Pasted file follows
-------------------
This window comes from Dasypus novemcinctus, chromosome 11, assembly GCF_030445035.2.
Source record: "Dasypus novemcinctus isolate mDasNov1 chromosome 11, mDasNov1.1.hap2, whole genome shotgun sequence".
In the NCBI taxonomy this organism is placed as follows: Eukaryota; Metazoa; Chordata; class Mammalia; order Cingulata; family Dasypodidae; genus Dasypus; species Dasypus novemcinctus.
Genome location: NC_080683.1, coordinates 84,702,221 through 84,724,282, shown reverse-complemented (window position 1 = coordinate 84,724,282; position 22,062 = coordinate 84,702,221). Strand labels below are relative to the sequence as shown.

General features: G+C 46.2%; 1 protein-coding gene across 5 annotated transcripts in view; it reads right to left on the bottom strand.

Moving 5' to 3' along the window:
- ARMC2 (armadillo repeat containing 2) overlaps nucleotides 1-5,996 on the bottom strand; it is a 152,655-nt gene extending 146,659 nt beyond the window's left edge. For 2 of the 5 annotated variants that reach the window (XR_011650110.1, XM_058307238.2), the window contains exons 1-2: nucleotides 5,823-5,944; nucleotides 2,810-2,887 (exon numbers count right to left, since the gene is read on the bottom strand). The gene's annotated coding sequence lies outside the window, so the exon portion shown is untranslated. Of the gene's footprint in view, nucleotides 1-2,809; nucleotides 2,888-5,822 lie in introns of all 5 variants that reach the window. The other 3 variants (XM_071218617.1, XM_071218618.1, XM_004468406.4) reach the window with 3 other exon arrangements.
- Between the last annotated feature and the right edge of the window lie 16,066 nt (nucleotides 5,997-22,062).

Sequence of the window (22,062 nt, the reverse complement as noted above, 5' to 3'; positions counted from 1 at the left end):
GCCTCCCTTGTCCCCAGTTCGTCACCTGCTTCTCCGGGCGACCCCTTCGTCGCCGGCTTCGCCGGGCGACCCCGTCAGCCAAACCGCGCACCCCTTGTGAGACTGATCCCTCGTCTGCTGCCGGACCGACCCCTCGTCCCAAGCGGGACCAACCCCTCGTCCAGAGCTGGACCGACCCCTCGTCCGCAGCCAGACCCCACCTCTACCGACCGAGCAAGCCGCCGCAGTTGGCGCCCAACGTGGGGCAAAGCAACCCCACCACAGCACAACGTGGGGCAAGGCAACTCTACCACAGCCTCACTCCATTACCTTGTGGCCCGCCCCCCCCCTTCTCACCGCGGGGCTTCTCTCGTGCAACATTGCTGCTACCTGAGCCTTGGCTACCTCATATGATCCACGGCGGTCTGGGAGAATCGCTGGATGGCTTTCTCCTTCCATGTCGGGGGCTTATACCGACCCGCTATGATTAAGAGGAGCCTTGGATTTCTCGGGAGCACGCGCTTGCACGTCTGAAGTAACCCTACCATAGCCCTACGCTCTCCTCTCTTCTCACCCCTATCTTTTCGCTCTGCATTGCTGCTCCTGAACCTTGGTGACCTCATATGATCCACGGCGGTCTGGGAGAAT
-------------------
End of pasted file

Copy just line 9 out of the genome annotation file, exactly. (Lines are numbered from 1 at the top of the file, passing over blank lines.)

Sequence of the window (22,062 nt, the reverse complement as noted above, 5' to 3'; positions counted from 1 at the left end):